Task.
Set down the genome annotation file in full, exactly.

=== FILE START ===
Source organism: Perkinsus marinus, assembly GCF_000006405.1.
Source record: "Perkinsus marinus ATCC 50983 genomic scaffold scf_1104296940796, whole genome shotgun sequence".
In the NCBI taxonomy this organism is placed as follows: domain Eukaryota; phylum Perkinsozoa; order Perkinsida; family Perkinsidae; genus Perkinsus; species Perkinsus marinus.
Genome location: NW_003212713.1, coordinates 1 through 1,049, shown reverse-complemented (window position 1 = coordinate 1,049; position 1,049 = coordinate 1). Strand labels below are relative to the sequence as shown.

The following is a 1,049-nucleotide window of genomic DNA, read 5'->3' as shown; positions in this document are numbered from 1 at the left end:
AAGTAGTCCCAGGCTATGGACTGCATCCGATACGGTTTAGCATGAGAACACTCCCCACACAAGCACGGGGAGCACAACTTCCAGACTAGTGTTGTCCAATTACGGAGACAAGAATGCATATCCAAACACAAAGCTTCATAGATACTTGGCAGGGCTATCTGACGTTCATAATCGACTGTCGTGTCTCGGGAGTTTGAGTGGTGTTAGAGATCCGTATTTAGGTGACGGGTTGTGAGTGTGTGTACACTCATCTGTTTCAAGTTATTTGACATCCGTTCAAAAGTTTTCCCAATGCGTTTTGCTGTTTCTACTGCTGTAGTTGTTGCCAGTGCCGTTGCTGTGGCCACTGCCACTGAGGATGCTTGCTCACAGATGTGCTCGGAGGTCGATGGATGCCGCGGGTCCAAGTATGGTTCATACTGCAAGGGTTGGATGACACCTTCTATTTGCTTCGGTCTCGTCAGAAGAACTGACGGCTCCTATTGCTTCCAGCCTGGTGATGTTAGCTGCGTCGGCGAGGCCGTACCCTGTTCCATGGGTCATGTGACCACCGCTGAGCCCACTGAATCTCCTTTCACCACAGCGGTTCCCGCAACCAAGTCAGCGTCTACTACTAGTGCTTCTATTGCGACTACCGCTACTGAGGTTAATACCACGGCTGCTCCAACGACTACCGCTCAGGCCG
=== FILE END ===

Source organism: Perkinsus marinus, assembly GCF_000006405.1.
Source record: "Perkinsus marinus ATCC 50983 genomic scaffold scf_1104296940796, whole genome shotgun sequence".
In the NCBI taxonomy this organism is placed as follows: domain Eukaryota; phylum Perkinsozoa; order Perkinsida; family Perkinsidae; genus Perkinsus; species Perkinsus marinus.
Genome location: NW_003212713.1, coordinates 1 through 1,049, shown reverse-complemented (window position 1 = coordinate 1,049; position 1,049 = coordinate 1). Strand labels below are relative to the sequence as shown.

The following is a 1,049-nucleotide window of genomic DNA, read 5'->3' as shown; positions in this document are numbered from 1 at the left end:
AAGTAGTCCCAGGCTATGGACTGCATCCGATACGGTTTAGCATGAGAACACTCCCCACACAAGCACGGGGAGCACAACTTCCAGACTAGTGTTGTCCAATTACGGAGACAAGAATGCATATCCAAACACAAAGCTTCATAGATACTTGGCAGGGCTATCTGACGTTCATAATCGACTGTCGTGTCTCGGGAGTTTGAGTGGTGTTAGAGATCCGTATTTAGGTGACGGGTTGTGAGTGTGTGTACACTCATCTGTTTCAAGTTATTTGACATCCGTTCAAAAGTTTTCCCAATGCGTTTTGCTGTTTCTACTGCTGTAGTTGTTGCCAGTGCCGTTGCTGTGGCCACTGCCACTGAGGATGCTTGCTCACAGATGTGCTCGGAGGTCGATGGATGCCGCGGGTCCAAGTATGGTTCATACTGCAAGGGTTGGATGACACCTTCTATTTGCTTCGGTCTCGTCAGAAGAACTGACGGCTCCTATTGCTTCCAGCCTGGTGATGTTAGCTGCGTCGGCGAGGCCGTACCCTGTTCCATGGGTCATGTGACCACCGCTGAGCCCACTGAATCTCCTTTCACCACAGCGGTTCCCGCAACCAAGTCAGCGTCTACTACTAGTGCTTCTATTGCGACTACCGCTACTGAGGTTAATACCACGGCTGCTCCAACGACTACCGCTCAGGCCG